Bridging the gap between academic and AP

Natalia Nervi, Print EIC

For students at Scotch Plains-Fanwood High School, choosing classes means making a decision: should I take the easiest or hardest level of this subject? For some the choice is easy, but a problem develops for others who fall in the middle. Is it worth it to challenge yourself and risk getting a not-so-great grade in a class above your level? Or get a good grade in a course that’s too easy and doesn’t look great on your transcript? The most obvious answer to this dilemma would be to take a class in between academic and accelerated, perhaps standard or regular level. But is this the perfect solution or just a logistical nightmare? 

For math teacher Jeffrey Koegel, who has been teaching at SPFHS for 25 years, having two levels of classes hasn’t always been the case. When he started teaching, there were three levels for most courses: academic, standard and accelerated. Since then, most standard level classes have been removed from the SPFHS program of studies.

“I understand the reasoning [behind the elimination of standard classes], but I would imagine in some courses and departments that it has created a larger gap between accelerated and academic, which puts students in a difficult position,” Koegel said. 

As underclassmen become upperclassmen and students have more freedom in their schedule to take classes they want to take, ironically, their choices become more limited. For students taking math classes, by senior year the accelerated level is eliminated completely; most students must choose between taking academic or AP Calculus. Granted there are two levels of AP, (AB and BC) but they are both still college-level courses. Similarly, junior students must choose between taking academic English and AP English Language & Composition, with no accelerated option.

As a result, some students may feel pressured to take AP classes that might not be the right fit and cause unnecessary stress.

“I absolutely think that students are pressured to take AP classes,” Koegel said. “I have had students take five or six AP classes in a school year. That is a lot of work, and then add on top of that the pressure to maintain straight A’s. Then there are students who are struggling in AP classes with low grades and follow the false narrative that it will look bad if they drop an AP class.”

Thankfully, this is not the case for everyone.

“I definitely feel a little pressure to take AP classes because I know they look really good on my college applications, but I have never felt pressured to take an AP just to take it,” senior Jamie Wirth said. “The only APs I’ve taken are ones that I’m really interested in and think I could prosper in.”

While having a third option in between academic and accelerated might be too difficult to impose, a more realistic solution might be having an option between academic and AP, especially for subjects such as Calculus and English where the accelerated option is dropped altogether. And, according to Koegel, the math department briefly considered it years ago. This would allow students to take a class at their level or that challenges them without the pressure that comes with taking a college course.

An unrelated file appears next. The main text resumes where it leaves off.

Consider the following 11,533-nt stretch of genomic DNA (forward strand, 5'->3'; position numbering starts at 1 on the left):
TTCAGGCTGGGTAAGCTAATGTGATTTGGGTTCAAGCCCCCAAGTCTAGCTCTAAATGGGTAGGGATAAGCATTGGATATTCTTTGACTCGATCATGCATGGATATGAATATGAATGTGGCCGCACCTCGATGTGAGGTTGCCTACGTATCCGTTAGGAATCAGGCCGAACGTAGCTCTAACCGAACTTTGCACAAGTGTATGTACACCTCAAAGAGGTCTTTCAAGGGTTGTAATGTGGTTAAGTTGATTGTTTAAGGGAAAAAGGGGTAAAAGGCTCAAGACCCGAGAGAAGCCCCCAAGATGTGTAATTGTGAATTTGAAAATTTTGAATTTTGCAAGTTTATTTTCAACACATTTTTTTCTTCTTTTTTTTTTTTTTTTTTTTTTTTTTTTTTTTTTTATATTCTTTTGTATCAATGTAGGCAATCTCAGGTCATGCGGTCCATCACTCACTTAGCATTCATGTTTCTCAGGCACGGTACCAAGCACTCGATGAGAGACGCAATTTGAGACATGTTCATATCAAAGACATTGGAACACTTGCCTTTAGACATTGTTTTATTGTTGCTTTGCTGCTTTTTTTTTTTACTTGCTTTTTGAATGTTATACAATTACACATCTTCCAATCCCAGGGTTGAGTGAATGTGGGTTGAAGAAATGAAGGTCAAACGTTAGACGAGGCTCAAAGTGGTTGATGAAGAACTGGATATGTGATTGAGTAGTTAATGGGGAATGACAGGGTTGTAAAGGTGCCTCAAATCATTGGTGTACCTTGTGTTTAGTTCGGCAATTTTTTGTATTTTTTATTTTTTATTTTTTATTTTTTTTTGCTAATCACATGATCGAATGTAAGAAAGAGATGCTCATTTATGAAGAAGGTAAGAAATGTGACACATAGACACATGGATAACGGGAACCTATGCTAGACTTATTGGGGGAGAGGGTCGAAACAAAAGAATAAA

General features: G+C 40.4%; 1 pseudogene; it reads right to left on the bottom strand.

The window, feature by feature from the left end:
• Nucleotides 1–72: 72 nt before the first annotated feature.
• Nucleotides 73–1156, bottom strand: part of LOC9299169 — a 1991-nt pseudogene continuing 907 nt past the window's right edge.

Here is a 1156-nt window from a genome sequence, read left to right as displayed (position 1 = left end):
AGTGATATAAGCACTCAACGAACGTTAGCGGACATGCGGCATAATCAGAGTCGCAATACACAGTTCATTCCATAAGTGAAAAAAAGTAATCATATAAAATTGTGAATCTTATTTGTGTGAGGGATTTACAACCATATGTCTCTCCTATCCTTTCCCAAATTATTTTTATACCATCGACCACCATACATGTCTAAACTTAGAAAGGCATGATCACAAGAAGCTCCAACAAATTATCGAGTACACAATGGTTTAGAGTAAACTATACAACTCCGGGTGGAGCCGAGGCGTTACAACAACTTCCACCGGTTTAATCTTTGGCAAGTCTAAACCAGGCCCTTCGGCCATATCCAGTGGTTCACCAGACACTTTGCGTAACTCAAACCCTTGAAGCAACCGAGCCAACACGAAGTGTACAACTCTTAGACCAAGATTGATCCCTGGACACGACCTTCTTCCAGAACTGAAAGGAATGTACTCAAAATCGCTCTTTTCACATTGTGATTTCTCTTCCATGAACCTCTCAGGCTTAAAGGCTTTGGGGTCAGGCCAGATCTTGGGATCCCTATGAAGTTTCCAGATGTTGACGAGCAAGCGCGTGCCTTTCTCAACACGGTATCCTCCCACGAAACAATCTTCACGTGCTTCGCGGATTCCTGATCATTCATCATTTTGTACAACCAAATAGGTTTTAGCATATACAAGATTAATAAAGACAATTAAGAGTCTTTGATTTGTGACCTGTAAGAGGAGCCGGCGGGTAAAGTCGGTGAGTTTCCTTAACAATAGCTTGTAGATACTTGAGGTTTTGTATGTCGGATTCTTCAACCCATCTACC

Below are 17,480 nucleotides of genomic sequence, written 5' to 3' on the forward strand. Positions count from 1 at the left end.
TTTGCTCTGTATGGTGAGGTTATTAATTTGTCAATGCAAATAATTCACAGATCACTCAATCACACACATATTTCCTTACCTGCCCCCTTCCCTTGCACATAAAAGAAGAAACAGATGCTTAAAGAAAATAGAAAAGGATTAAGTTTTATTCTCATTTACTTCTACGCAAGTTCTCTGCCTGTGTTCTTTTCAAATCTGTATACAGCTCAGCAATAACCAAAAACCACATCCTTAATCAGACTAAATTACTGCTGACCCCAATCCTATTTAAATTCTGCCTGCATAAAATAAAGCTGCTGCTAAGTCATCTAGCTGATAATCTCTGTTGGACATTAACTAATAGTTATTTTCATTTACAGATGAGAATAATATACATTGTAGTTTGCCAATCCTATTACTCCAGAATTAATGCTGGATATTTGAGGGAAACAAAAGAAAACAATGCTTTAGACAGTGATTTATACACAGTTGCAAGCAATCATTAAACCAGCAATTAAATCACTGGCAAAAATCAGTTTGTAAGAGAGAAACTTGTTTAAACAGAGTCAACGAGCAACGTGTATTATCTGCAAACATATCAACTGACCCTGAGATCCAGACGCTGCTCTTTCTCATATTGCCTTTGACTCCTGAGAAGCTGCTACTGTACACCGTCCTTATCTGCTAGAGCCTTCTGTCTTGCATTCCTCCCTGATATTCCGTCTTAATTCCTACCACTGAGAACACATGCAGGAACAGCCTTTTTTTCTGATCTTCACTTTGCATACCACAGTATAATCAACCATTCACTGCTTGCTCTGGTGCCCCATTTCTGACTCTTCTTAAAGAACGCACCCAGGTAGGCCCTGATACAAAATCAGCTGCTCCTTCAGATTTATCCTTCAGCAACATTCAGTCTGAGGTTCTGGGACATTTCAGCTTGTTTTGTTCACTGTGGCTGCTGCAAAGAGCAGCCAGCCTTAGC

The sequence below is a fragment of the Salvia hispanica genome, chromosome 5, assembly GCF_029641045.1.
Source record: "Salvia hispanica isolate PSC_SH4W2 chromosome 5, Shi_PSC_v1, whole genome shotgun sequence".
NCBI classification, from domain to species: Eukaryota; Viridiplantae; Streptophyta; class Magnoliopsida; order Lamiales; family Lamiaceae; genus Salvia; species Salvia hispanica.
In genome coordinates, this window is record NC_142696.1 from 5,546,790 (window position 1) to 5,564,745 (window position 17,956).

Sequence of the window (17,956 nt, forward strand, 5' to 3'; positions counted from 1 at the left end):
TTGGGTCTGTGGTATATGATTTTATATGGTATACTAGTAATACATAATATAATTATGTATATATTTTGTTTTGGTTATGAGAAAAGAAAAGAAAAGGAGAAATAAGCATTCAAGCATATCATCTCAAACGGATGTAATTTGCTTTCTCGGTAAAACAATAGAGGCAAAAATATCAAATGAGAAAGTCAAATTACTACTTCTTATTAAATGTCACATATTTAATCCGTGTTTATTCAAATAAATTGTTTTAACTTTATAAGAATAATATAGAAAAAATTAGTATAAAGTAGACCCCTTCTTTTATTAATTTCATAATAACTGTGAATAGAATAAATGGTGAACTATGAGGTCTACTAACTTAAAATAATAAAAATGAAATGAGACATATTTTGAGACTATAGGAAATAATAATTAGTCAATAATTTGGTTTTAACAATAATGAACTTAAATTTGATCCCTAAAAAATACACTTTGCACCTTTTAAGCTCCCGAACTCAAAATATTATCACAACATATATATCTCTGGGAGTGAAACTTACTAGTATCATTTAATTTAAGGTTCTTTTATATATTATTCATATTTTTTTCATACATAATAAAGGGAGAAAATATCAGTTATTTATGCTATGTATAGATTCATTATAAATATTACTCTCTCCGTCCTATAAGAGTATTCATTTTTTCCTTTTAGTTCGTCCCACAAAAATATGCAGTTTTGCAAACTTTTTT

“I would definitely benefit from having an option between academic and AP classes,” Wirth said. “There are some classes that I would definitely be interested in learning more about and having a rigorous curriculum for, but without having to worry about it being a college level course or feeling like I have to take the AP exam.

However, this may be easier said than done. 

“There are always administrative issues that need to be resolved when adding new courses and/or new levels,” Koegel said. “They need to be staffed by a qualified teacher and there needs to be sufficient interest in the course so that there can be at least one section of it.  If you run a small section of a course, that creates a ripple effect where it makes someone else’s class much larger than it should be or you have to have a teacher teach a sixth class, which requires the district to compensate the teacher for teaching an additional class. Some ideas that look good on paper or sound good in theory have numerous roadblocks to implementation.”

Despite the obstacles the school would have to face, having a third level of classes in between academic and AP (specifically English and Math) is definitely worth implementing. It’s not fair for students to have to choose between taking a lower-level high school course and a college level course with nothing in between and frankly, it doesn’t make sense. This year more than ever, schools have had to make drastic changes to adapt to the current circumstances. This can be the perfect opportunity for schools to take a second look at how they are operating and make changes, no matter how big or small.

graphic by Natalia Nervi